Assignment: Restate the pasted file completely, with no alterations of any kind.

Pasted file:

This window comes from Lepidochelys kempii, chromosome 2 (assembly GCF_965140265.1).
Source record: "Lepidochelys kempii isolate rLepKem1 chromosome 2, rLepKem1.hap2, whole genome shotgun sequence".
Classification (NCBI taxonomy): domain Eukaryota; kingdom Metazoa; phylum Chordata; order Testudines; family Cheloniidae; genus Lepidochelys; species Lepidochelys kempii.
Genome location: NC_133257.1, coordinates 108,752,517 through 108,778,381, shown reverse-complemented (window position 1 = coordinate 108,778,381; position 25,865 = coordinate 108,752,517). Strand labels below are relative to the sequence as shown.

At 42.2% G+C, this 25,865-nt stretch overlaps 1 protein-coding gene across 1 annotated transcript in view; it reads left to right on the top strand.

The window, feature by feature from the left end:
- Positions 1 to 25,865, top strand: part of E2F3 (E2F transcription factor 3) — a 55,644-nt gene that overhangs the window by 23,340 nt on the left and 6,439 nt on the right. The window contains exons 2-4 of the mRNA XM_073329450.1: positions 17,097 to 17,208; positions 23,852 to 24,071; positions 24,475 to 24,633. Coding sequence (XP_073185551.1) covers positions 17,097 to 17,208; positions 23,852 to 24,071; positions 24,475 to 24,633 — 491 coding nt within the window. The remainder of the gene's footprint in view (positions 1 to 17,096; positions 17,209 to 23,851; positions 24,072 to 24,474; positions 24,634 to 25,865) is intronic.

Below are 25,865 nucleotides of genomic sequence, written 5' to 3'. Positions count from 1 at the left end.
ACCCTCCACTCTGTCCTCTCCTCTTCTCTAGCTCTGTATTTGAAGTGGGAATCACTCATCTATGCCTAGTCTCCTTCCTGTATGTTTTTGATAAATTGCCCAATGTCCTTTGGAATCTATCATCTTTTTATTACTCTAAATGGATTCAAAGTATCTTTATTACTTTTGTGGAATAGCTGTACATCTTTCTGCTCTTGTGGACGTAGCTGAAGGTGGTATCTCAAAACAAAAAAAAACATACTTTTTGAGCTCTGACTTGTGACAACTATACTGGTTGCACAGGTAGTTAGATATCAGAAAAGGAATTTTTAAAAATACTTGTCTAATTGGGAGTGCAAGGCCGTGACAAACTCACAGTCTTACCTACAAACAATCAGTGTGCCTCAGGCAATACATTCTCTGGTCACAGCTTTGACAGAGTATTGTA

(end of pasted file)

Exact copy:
This window comes from Lepidochelys kempii, chromosome 2 (assembly GCF_965140265.1).
Source record: "Lepidochelys kempii isolate rLepKem1 chromosome 2, rLepKem1.hap2, whole genome shotgun sequence".
Classification (NCBI taxonomy): domain Eukaryota; kingdom Metazoa; phylum Chordata; order Testudines; family Cheloniidae; genus Lepidochelys; species Lepidochelys kempii.
Genome location: NC_133257.1, coordinates 108,752,517 through 108,778,381, shown reverse-complemented (window position 1 = coordinate 108,778,381; position 25,865 = coordinate 108,752,517). Strand labels below are relative to the sequence as shown.

At 42.2% G+C, this 25,865-nt stretch overlaps 1 protein-coding gene across 1 annotated transcript in view; it reads left to right on the top strand.

The window, feature by feature from the left end:
- Positions 1 to 25,865, top strand: part of E2F3 (E2F transcription factor 3) — a 55,644-nt gene that overhangs the window by 23,340 nt on the left and 6,439 nt on the right. The window contains exons 2-4 of the mRNA XM_073329450.1: positions 17,097 to 17,208; positions 23,852 to 24,071; positions 24,475 to 24,633. Coding sequence (XP_073185551.1) covers positions 17,097 to 17,208; positions 23,852 to 24,071; positions 24,475 to 24,633 — 491 coding nt within the window. The remainder of the gene's footprint in view (positions 1 to 17,096; positions 17,209 to 23,851; positions 24,072 to 24,474; positions 24,634 to 25,865) is intronic.

Below are 25,865 nucleotides of genomic sequence, written 5' to 3'. Positions count from 1 at the left end.
ACCCTCCACTCTGTCCTCTCCTCTTCTCTAGCTCTGTATTTGAAGTGGGAATCACTCATCTATGCCTAGTCTCCTTCCTGTATGTTTTTGATAAATTGCCCAATGTCCTTTGGAATCTATCATCTTTTTATTACTCTAAATGGATTCAAAGTATCTTTATTACTTTTGTGGAATAGCTGTACATCTTTCTGCTCTTGTGGACGTAGCTGAAGGTGGTATCTCAAAACAAAAAAAAACATACTTTTTGAGCTCTGACTTGTGACAACTATACTGGTTGCACAGGTAGTTAGATATCAGAAAAGGAATTTTTAAAAATACTTGTCTAATTGGGAGTGCAAGGCCGTGACAAACTCACAGTCTTACCTACAAACAATCAGTGTGCCTCAGGCAATACATTCTCTGGTCACAGCTTTGACAGAGTATTGTA